When selecting a cause, Charity Navigator, the nation’s largest evaluator of charities, says a jeweler should confirm the organization’s 501(c)(3) status to ensure that the donation will be tax deductible. Also, be careful of sound-alike names. For example, the Children’s Charity Fund and the Children’s Defense Fund sound similar, but their performance and ratings are vastly different. The Children’s Charity Fund rates zero of four stars from Charity Navigator while the Children’s Defense Fund is a three-star charity. Finally, check the charity’s financial records, which should be available on its website. The most efficient charities spend 75 percent or more of their budget on their programs and services and less than 25 percent on fundraising and administrative fees.
If choosing a charity is intimidating, Jewelers for Children (JFC), the industry’s charity organization, has a solution. “We operate like a foundation and raise money from jewelers,” says executive director David Rocha. “Once a year we give away the money to children’s charities in the name of our industry.”
Founded in 1999, JFC has donated more than $43 million to its four charity partners: St. Jude Children’s Research Hospital, Make-A-Wish America, the Elizabeth Glaser Pediatric AIDS Foundation, and the National Court-Appointed Special Advocate Association.
Jewelers for Children board members at St. Jude’s
“We’ve gone through the process of selecting well-run, well-known charities,” Rocha says. “Jewelers are happy because the support goes back into their local communities. They’re often asked to donate a piece for a fundraising event, but working with JFC allows them to say they already support strong organizations through their industry.”
Schuring says jewelers should share news of their charitable activities with customers. Using signage in her store, she lets shoppers know about the work of The Devon Foundation and gives them an opportunity to participate.
“I hate to ask for money, but I’ve found that customers like to support what we’re doing,” she says. The Devon Foundation recently sent a flyer to customers asking for a $20 donation. Schuring says the campaign was very successful.
The more than 5,000 members of JFC receive a number of promotional tools they can use to spread the news of their good deeds, including a window decal, counter card, and collection box. “We also make available ad slicks, postcards, and press releases that the jewelers can customize and distribute,” Rocha says. “For example, some jewelers will announce a weekend sale where 2 percent of sales support JFC. It’s important to spread the word because customers often respond positively.”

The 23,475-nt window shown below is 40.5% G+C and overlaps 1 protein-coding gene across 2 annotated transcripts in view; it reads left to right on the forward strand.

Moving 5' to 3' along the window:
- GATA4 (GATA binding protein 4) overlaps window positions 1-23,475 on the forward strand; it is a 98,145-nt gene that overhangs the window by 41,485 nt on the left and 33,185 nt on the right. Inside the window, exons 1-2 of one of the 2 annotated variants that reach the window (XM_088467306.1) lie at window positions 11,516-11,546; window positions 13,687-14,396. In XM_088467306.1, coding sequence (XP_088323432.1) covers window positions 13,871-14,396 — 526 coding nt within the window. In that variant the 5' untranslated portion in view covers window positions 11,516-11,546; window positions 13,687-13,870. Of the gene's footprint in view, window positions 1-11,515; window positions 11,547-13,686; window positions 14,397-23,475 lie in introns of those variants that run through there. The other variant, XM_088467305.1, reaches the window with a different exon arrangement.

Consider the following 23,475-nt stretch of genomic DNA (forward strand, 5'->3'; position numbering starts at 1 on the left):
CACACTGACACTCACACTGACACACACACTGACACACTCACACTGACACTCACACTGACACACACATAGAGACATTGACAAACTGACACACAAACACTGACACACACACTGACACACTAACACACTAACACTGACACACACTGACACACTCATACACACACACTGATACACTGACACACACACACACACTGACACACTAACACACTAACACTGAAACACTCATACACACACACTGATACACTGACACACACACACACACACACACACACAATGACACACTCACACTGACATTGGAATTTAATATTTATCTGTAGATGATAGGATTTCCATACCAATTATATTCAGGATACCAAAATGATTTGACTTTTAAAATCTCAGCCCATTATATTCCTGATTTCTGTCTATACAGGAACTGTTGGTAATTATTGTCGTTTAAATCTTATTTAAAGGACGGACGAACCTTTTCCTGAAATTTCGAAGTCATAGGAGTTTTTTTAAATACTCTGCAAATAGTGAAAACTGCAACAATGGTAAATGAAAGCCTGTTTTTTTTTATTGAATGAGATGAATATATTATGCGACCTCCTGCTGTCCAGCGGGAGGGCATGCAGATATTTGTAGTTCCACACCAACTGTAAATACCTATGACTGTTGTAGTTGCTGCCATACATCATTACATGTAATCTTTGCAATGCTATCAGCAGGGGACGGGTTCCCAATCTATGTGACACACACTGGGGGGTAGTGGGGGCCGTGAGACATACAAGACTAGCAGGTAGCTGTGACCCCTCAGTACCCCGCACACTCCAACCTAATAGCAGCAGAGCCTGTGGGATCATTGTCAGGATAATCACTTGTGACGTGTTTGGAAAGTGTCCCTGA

At Alex and Ani, Maher says nonprofits are excited to publicize their partnership with the jeweler, but she doesn’t rely on their efforts: “We tell our charities that their job is to continue doing their good work,” she says. “We take on all of the marketing and digital promotion, placing TV and radio ads, and posting on social media.”
Nancy Schuring (fourth from r.) with students from the Arusha Gemmological & Jewelry Vocational Training Center
While all of the jewelers JCK spoke with say that supporting nonprofits gives them personal satisfaction, it also provides an avenue for customers to feel good, too.
“When customers come in and our retailers tell them the story, it creates an organic bond,” says Alex and Ani’s Maher. “We believe we have long retention of customers because of Charity by Design. They’re not just stacking their wrists with symbols; they engage with us and often share heartfelt stories about how the charities touched their lives.”
Positive public attention is another benefit companies can—and should—get from their charitable giving, says philanthropic adviser Montgomery.
“We get praise and awards all the time for our work,” Schuring says of The Devon Foundation’s scholarship program focused on gem-mining communities. “I know people shop here because of those things we do. There’s a segment of customers that consider charitable giving a high priority. Having a philanthropic program allows you to tap into those new customers.”
Maher says it’s important for successful businesses to make philanthropy a priority. “The more successful you are, the more you can give back,” she says. “When you give a bucketful, you get a waterfall in return. We encourage other businesses to do the same.”